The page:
Eric Burmeister agrees. "They need the bodies." AWOL
As of May 20, 4,079 American soldiers have died since the beginning of "Operation Enduring Freedom" and the war in Iraq. Estimates of Iraqi civilian casualties range to over 90,000, according to Iraqbodycount.org (EW updates the numbers in our paper each week). More than 100 of the soldiers who have died are from Oregon, according to statistics kept by Gov. Ted Kulongoski's office. Burmeister's father, Eric, chokes up when he talks about his fears that his son would be one of those statistics, "I knew for sure he was going to die over there," he says.
But Burmeister is still a statistic: He is one of 4,968 Army soldiers who deserted in fiscal year 2007, according to Army figures. After a soldier has been AWOL for 30 days, he or she is considered a deserter. Like Suzanne Swift, a soldier from Eugene who was "command raped" in Iraq, and Ehren Watada, an officer who refused to deploy to Iraq, Burmeister is fighting the military to allow him to leave the war.
Army desertion rates have risen 80 percent since the 2003 invasion of Iraq, an Associated Press investigation said last November. It used to be that most deserters listed dissatisfaction with Army life or family troubles as their reason for going AWOL, but now PTSD has become a reason to leave the military for soldiers like James Burmeister.
Burmeister went AWOL in May 2007, fleeing from Germany to Canada in hopes of getting refugee status. He remained there for almost a year with his pregnant wife and son, who have since gone back to Germany. But in November 2007 the Canadian Supreme Court refused to hear the case of two American deserters, opening the way for the deportation of American AWOL troops. On March 4 of this year, homesick and struggling with PTSD, James Burmeister turned himself in to the Army. Bring Him Home
Burmeister is now at Fort Knox waiting for the military to decide what to do with him. One of his original cellmates, who had also gone AWOL, has already been sent back to Iraq.
The Army has prescribed what Eric Burmeister calls a "drug-induced lobotomy" for his son. According to an emailed evaluation from Jon Bjornson, a retired psychiatrist and former major in the Army Medical Corps consulted by the VVAW, the drugs prescribed for James Burmeister are not for PTSD but for "bipolar disorder, mixed, type 1."
The combination of the prescribed medications, which include Desyrel, "a sedating antidepressant," as well as Seroquel, Celexa and a drug for hypertension, "will restrict an individual from driving, working with machinery, performing any activities requiring hand-eye coordination," writes Bjornson.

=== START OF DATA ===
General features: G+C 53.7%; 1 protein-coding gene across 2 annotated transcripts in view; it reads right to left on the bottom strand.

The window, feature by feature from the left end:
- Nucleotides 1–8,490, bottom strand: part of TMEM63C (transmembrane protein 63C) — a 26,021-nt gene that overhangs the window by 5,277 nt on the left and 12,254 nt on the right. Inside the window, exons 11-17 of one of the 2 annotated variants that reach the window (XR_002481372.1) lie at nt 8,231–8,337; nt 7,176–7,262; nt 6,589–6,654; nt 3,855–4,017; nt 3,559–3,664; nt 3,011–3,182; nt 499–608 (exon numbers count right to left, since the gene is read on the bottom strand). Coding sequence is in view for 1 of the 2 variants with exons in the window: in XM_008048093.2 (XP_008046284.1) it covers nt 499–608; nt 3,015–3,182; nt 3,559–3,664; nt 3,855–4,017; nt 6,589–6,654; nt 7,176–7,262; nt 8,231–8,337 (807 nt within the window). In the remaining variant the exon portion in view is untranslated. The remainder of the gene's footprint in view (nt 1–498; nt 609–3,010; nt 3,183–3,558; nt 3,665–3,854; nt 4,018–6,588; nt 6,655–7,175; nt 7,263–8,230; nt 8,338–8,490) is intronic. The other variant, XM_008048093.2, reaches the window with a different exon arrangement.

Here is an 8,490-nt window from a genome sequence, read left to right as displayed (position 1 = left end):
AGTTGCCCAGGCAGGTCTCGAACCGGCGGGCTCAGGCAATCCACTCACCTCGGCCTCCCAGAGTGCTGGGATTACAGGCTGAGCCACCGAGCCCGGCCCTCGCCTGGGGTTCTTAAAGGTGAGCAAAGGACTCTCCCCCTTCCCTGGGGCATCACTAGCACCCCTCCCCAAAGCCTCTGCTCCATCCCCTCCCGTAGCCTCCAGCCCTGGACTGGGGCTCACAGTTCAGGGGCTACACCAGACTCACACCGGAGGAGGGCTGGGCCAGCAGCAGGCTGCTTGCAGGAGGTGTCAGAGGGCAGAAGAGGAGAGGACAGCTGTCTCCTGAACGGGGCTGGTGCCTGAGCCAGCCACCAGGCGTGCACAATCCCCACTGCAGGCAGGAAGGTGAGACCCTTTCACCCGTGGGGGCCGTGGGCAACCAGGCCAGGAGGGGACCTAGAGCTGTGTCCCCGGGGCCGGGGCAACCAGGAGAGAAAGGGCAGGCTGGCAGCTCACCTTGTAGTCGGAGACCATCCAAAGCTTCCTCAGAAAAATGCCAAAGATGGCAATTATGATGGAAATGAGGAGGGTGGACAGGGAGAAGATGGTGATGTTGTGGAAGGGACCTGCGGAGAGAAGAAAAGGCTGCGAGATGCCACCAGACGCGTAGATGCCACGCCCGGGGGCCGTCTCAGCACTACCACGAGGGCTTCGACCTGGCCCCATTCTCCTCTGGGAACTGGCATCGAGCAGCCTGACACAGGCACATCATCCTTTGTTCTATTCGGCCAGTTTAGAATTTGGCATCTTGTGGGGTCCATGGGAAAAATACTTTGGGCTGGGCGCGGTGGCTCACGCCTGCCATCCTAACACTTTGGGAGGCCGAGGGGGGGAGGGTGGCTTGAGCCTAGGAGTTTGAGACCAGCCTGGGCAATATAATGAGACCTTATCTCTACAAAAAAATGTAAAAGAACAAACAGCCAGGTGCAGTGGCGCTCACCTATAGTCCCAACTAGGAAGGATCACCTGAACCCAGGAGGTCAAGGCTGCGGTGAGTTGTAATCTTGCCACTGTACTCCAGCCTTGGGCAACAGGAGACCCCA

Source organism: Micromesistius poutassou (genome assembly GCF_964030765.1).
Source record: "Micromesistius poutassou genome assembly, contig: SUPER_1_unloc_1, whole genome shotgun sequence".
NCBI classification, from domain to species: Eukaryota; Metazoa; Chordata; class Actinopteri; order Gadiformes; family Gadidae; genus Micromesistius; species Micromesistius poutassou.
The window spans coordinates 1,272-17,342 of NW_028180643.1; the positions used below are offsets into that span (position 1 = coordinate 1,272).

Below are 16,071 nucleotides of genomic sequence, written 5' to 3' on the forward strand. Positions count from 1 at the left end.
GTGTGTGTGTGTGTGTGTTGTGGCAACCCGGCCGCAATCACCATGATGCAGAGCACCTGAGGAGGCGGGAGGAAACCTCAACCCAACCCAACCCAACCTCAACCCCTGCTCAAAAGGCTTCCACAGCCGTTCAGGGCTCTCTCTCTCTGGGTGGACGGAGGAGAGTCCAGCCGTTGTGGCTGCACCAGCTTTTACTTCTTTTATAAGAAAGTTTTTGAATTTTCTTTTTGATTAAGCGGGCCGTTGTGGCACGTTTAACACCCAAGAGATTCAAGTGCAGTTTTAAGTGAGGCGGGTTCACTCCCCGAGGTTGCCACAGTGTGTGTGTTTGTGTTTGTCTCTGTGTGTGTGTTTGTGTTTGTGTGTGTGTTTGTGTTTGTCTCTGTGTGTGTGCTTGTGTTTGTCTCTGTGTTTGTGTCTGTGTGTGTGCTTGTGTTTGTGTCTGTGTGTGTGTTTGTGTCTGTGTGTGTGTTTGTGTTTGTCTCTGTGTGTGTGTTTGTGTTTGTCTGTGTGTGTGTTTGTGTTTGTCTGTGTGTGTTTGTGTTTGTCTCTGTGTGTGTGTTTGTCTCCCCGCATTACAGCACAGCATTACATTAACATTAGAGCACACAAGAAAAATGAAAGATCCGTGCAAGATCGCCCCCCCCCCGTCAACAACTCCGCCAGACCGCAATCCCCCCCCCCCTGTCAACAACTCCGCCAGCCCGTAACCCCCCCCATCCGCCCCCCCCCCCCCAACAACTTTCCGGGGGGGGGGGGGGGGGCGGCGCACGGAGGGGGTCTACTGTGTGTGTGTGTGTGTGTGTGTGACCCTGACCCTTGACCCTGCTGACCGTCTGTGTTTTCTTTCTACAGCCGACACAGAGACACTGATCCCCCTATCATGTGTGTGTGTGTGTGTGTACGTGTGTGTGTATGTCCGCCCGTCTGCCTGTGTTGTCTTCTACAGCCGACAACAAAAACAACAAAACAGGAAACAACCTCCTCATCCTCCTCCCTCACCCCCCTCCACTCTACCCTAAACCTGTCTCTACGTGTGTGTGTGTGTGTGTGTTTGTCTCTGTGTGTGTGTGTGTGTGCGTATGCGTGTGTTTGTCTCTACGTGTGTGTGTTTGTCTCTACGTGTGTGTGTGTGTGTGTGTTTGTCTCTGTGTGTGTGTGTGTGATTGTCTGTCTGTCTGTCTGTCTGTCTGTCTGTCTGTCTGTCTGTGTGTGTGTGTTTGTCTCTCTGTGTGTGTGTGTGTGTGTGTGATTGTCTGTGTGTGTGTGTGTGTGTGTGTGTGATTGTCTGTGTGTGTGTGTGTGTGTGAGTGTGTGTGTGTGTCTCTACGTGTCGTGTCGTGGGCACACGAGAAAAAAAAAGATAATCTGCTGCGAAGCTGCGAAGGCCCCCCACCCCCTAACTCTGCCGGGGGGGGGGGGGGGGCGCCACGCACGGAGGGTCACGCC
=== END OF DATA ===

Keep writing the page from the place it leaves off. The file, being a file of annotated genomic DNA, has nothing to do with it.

"Any physician clearing this individual taking the pharmaceutical regimen above, for military duty, much less combat, should be liable for malpractice," says the email.
But Parrish of the VVAW says drug prescriptions for troubled soldiers are not uncommon. "They are given a pill to go to sleep, speed to wake them up." Other troops and veterans, he says, are self-medicating with alcohol to try to sleep. The inability to sleep, he says, is common to veterans with PTSD.
Politicians don't want to talk about PTSD, says Parrish, or about suicide. "There's never been a situation where just as many veterans are committing suicide as are dying [in combat] in Iraq and Afghanistan," he says. "The numbers have hit 4,000," he alleges.
All Eric and Helen Burmeister want is for their son to come home. The Burmeisters asked Congressman Peter DeFazio's office to launch a congressional inquiry into James Burmeister's case, but so far they have heard nothing from the military. They hope their son will simply be discharged "in lieu of court martial."
Burmeister still faces possible redeployment to Iraq. If court martialed and given a less-than-honorable discharge, Burmeister will not be able to access to medical care for his injuries unless the Veterans Administration grants him an exception.
For now, Burmeister is "unable to heal," says his father. His wife has returned to Germany, and Burmeister has not seen his newborn child. And because Fort Knox is an armor training school with soldiers firing from tanks day and night, he can hear the sounds of gunfire from his room as he awaits his fate, worsening his PTSD, says his father.
It's not just about his own son, says Eric Burmeister. It's about all of the young soldiers in Iraq, "I can never be quiet until they all come home. It seems like they are all my children now."